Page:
You play as a young man who leaves Earth in the game's opening, looking to conquer Mars' speeder bike circuit and earn enough money to prove himself in an upcoming championship. At the beginning of the game, you choose between four weapons to have mounted on the front of your vehicle, each with a different difficulty rating depending on how useful they are. All races are one-on-one and play out on a 2D plane viewed from a side-on perspective, which is a strange--but also a strangely enjoyable--way to compete. There are a handful of different tracks, all with unique obstacles, and when you start up a race you'll be thrown into one of them at random. While there are obstacles to avoid, winning comes down to using your boost effectively and firing your weapon at TVs planted around the track. Each TV you take out gives you a speed boost, and to maintain your maximum speed you need to consistently destroy the televisions on the track before your opponent does.

The first few times you race in Desert Child, it's thrilling. Your hoverbike controls well--it's floaty and fast but precise--and blasting away at everything in front of you and timing your boosts well is fun. The game captures the inherent excitement of hoverbike racing, but once it becomes clear that every race is going to be more-or-less the same, that excitement dulls considerably. You can't switch guns mid-game, the tracks all play very similarly, and the only real difference between opponents is that the very last one in the game is more difficult to beat than the others. I couldn't highlight a uniquely cool moment from any of the races I took part in across two playthroughs of the game, or a race where the game showed off a new trick or idea.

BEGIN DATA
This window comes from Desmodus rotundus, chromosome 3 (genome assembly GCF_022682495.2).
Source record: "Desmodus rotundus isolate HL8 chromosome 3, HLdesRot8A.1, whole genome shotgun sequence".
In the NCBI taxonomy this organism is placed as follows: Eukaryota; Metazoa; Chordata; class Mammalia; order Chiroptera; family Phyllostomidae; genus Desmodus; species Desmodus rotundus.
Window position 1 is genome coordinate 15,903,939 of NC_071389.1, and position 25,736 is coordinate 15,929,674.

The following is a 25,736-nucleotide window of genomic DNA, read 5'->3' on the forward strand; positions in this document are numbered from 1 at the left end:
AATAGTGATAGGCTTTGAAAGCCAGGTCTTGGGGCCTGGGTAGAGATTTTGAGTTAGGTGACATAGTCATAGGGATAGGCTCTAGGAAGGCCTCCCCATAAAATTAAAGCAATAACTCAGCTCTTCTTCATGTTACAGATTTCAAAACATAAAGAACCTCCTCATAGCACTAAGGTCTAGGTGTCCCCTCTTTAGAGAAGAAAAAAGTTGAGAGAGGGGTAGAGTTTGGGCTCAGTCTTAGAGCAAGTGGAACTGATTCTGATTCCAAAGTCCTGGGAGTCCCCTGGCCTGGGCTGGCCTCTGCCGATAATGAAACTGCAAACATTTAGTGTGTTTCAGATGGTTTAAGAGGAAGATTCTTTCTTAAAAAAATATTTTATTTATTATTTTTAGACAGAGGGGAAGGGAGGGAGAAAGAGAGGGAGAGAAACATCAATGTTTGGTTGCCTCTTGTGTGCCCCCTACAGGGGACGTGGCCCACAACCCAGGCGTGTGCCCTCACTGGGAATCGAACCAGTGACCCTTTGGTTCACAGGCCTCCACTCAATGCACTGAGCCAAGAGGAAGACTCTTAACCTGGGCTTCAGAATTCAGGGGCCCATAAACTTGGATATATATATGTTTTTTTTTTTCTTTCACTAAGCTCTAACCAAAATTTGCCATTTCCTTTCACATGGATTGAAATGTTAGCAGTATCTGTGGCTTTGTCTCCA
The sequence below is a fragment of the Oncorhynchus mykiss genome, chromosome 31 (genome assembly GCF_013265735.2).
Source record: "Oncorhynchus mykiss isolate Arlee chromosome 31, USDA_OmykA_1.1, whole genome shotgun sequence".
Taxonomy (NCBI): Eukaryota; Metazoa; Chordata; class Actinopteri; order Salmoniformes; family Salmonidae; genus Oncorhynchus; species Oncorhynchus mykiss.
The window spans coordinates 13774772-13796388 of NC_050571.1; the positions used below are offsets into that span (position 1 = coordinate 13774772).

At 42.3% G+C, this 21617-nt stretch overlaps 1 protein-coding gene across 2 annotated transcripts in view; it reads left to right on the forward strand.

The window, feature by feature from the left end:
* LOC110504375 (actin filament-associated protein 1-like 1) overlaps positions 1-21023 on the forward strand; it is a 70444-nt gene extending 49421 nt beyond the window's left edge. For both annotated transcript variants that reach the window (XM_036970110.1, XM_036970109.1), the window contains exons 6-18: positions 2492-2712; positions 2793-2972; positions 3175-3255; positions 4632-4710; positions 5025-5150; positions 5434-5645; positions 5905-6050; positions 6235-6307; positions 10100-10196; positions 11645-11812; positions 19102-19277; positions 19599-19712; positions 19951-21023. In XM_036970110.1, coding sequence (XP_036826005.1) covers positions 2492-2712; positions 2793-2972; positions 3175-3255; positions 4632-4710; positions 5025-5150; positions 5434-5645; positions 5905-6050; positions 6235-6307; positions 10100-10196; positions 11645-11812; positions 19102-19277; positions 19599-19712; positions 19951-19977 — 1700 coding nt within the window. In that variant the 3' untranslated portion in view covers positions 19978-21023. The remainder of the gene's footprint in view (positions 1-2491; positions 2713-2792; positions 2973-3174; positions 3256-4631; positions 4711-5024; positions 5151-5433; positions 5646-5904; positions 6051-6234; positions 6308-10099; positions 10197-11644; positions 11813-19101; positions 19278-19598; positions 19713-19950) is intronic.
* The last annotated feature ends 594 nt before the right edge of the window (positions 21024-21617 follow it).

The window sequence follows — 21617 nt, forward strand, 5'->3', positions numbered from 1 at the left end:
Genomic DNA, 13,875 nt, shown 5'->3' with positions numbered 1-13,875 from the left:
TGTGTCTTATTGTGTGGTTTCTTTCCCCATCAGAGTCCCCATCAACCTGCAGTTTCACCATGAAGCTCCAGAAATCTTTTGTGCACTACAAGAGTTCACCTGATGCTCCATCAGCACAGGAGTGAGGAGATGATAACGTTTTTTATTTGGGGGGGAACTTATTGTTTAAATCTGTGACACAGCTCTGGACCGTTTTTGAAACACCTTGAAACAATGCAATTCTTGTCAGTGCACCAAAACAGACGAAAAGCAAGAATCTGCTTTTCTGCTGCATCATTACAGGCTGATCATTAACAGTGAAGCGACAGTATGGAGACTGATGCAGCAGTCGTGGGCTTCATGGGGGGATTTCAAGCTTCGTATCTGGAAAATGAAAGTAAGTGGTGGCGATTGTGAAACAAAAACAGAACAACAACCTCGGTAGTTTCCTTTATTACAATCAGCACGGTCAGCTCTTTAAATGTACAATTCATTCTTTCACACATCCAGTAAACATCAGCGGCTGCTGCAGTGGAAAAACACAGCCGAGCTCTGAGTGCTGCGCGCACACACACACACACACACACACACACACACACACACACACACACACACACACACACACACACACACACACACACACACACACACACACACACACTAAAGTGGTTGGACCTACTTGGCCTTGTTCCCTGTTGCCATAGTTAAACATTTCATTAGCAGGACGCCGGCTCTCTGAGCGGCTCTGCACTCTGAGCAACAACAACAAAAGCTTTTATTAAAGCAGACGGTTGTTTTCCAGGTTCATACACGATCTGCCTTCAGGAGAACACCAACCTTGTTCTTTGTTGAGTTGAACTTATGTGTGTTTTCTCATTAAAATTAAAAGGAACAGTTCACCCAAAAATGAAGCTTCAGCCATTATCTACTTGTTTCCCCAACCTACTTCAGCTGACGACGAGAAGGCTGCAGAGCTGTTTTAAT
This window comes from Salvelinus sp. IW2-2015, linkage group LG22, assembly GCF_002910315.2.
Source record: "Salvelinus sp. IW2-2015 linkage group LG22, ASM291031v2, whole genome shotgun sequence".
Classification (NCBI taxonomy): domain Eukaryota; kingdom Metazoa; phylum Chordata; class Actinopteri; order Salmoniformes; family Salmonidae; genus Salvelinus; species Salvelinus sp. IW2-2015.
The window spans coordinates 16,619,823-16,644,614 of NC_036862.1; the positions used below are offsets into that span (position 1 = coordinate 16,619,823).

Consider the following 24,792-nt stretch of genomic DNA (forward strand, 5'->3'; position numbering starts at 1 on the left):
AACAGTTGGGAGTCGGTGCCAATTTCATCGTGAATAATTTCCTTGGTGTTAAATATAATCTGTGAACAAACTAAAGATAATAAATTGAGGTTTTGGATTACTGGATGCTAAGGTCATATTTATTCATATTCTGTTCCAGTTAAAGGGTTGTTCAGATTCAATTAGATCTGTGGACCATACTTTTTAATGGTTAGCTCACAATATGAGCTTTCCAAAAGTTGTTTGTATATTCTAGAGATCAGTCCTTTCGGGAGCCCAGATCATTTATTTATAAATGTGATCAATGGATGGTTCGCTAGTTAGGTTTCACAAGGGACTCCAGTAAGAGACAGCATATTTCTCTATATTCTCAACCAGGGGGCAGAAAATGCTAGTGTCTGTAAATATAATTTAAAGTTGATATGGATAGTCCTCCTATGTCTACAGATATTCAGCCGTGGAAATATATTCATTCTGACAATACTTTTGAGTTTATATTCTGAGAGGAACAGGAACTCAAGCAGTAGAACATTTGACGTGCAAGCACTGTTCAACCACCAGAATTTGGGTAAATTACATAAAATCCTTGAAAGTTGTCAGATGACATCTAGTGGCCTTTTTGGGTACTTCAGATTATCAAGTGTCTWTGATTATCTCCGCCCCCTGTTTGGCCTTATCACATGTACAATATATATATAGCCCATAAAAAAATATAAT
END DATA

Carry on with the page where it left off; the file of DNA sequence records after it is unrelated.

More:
Desert Child also has the thin veneer of an RPG system. You spend much of the game's short running time wandering around a Martian city, exploring and poking at its different stores, NPCs, and the odd jobs it offers. There are only a handful of different environments for your unnamed protagonist to mosey through, and while they're lovely to look at the first few times, the game's small scale begins to feel limiting when you realize that the game world never changes in any significant way. After each race or job you take, the day progresses, and while some NPCs shift around and store stocks change, Mars very quickly starts to feel small and static.

Your major objective is to raise $10,000 for a tournament while keeping yourself well fed, your bike in good working order, and not attracting the law by taking on too many dodgy missions in the nightlife district. The goal seems to be to capture some of the tedium of life in this town--there's a lot of walking around, visiting ramen stores, and switching between odd jobs. Some of these jobs are fun, but generally only for the first few times that you play them. For example, you can work as a pizza delivery person, riding a bicycle through one of the game's tracks while shooting pizza boxes at people; you can herd kangaroos, which involves following a group of them through a field and maneuvering your hoverbike behind any slackers so that they don't drop away from the pack; you can enter and intentionally lose a race for the local crime boss.

There are a few different minigames like this, but ultimately none of them really offers anything that feels like a meaningful twist on the existing racing (with the possible exception of the "hacking" minigame, in which you're attacked by floating Windows logos and marble busts--I could not figure out this job's victory conditions). Once you've quickly seen everything Mars has to offer, and especially once you've bought the game's entire soundtrack from the record shop (which is worth doing, because the music is great), there's nothing exciting to find or unlock.

There are a lot of references in Desert Child that will hit harder with an Australian audience. There's a bridge dedicated to the welfare program Centrelink, complete with a job board that you can access different tasks from; the constant casual profanity is very Aussie; and there are little nods to local cultural touchstones dotted around Mars. The "Bring Back Tim Tams" graffiti might not hold the same appeal for all players, but it made me smile.